Just as passing your driving test is the gateway to really learning to drive, your coaching qualification heralds the beginning of your coaching career, and there are bound to be bumps in the road as you shift into gear.  Will the organisation offer you support as you grow your coaching experience and business, and at what cost?

8. What is involved in achieving certification?

If completion of the course materials is the only prerequisite to achieving certification, then the value of the qualification is questionable. A credible course should require a level of assessment and evaluation of the coach’s skills before issuing certification. Be clear on what is required to graduate. Stringent criteria is not a bad thing, (and is a requirement of ICF accredited courses.)

9. How much does it cost?

What is the total cost of the course and options for payment? Do you need to pay extra for assessments? Is there a payment plan available? And is there a surcharge for paying by installment?  Are there necessary textbooks or course materials that are not covered in the advertised cost?

10. Is there a refund policy?

Sometimes, even with the best of intentions by both parties, things turn out to not be a great fit.  What is the refund policy?  Can you get your money back if it turns out that the course or trainer is not for you?  Also, what will happen if you are unable to complete the course due to personal reasons?  Can you receive a partial refund, or be credited with time to complete any necessary live training?

Make a list of what is most important to you in a training provider and add more questions as necessary to ensure that you choose a great fit for your development into Life Coaching.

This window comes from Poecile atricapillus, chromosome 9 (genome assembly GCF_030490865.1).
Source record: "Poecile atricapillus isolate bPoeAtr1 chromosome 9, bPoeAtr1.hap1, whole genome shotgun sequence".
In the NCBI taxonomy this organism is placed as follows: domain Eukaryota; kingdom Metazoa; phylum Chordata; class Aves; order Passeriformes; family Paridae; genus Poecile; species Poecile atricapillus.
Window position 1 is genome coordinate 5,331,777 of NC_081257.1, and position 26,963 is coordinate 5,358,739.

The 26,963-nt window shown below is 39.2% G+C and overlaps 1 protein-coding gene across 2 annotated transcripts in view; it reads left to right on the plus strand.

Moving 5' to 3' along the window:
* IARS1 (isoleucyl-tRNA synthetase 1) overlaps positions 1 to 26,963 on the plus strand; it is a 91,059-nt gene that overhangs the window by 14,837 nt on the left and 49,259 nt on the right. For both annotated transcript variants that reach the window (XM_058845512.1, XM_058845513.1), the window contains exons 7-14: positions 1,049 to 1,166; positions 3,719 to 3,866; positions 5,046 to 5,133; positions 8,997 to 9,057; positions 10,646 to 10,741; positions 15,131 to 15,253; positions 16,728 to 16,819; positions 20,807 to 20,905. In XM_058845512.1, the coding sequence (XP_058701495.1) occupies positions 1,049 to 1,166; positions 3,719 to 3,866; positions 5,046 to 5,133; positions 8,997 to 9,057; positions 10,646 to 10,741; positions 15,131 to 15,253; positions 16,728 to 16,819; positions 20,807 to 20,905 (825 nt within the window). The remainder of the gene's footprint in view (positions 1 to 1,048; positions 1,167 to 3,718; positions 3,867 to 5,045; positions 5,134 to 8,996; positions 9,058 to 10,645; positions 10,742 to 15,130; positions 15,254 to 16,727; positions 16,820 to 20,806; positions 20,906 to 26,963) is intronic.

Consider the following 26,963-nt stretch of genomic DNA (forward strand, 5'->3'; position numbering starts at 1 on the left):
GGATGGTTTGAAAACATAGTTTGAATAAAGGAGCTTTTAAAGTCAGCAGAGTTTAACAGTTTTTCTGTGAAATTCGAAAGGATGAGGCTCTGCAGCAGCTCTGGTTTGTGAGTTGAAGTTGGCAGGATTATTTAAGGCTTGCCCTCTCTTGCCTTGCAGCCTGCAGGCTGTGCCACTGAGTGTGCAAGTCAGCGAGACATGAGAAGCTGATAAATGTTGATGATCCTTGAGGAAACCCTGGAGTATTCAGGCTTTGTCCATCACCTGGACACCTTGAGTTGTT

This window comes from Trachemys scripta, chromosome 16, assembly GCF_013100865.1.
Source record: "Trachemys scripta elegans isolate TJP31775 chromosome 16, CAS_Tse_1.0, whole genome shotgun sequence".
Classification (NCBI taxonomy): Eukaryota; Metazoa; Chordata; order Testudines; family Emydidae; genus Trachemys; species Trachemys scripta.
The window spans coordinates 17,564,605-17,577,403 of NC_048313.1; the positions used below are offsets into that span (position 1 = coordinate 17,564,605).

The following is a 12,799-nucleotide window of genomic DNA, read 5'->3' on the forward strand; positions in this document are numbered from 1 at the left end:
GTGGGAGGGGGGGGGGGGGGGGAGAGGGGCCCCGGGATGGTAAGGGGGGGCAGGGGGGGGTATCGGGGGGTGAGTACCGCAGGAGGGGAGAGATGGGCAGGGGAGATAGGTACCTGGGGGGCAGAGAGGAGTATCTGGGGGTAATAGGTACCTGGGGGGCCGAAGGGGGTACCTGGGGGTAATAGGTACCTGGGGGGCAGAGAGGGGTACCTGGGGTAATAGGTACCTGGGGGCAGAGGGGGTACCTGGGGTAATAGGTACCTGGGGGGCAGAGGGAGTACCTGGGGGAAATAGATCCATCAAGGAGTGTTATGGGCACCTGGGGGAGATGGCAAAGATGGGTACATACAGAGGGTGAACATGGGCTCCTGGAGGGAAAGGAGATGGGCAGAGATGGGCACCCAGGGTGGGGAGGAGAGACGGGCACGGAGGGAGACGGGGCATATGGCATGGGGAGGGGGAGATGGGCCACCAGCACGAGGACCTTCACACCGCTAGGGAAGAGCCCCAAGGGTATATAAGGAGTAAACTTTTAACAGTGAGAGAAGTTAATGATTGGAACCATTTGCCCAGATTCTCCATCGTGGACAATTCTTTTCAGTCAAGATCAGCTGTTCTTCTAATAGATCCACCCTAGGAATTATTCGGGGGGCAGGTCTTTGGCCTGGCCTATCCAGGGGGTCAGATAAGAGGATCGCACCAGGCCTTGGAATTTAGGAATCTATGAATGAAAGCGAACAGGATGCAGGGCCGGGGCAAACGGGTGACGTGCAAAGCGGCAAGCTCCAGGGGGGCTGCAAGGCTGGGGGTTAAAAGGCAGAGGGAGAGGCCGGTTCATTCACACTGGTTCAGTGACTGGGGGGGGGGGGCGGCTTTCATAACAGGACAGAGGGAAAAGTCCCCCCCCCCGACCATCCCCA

Embarking on a coach training certification is exciting and something to look forward to. By asking these questions at a minimum, you can be sure that you are entering into this stage of your career with your eyes open.

What is Coaching?

What is Coaching?

What Is Coaching, exactly? How to get the best from coaching in today’s marketplace

 

Coaching is not a regulated industry which means that anyone can call themselves a coach legitimately, but that does not mean that all coaches are created equally.

For every success story, there are at least as many failed coaching relationships, and as a certified coach for over a decade, that makes me sad.

I have had my own amazing experiences, and others that have left me feeling violated, and abused my so called coach.

At the end of this article, you will be able to enter your next, or first, coaching relationship with your eyes wide open which should contribute to a stellar experience free from unwelcome surprises.

 

The definition of coaching

I think this mishmash and oftentimes mistrust, of coaching experiences, is down to a fundamental misunderstanding of what we are getting ourselves into when we hire a coach.

And when you look at the definitions, it is little wonder.

For example, dictionary.com defines a coach as

“a person who trains an athlete or a team of althetes: a football coach

a private tutor who prepares a student for an examination

a person who instructs an actor or singer”

and this is absolutely true.

Yet when I researched the definitions of coaching from the International Coach Federation and the Association for Coaching respectively, these are the descriptions that I came across: